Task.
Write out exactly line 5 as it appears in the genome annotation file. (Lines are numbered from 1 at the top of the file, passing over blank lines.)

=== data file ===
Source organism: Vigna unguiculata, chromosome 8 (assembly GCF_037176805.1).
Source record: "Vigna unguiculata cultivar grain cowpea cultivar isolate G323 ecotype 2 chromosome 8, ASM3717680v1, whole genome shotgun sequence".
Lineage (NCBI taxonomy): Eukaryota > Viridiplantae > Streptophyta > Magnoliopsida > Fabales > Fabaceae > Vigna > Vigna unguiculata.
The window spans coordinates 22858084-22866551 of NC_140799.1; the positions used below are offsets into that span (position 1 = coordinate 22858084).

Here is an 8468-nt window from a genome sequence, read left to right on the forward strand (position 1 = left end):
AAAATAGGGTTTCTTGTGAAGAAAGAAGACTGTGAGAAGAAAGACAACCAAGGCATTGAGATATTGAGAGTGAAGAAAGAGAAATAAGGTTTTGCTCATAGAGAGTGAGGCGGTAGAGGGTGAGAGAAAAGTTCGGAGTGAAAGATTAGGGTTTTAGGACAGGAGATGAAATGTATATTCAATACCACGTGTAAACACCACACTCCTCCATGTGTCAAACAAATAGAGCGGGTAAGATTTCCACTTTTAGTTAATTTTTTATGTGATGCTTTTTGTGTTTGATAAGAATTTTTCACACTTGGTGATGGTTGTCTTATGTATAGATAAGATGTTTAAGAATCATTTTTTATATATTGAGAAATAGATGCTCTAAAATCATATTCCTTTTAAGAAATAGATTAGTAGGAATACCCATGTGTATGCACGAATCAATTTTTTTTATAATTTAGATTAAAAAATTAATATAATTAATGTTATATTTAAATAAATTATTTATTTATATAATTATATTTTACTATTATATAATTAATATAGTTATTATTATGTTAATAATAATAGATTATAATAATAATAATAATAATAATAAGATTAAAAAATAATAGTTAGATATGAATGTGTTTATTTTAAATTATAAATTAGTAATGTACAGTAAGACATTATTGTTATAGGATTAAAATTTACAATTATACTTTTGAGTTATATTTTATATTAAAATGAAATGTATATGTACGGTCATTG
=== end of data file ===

Here is an 8468-nt window from a genome sequence, read left to right on the forward strand (position 1 = left end):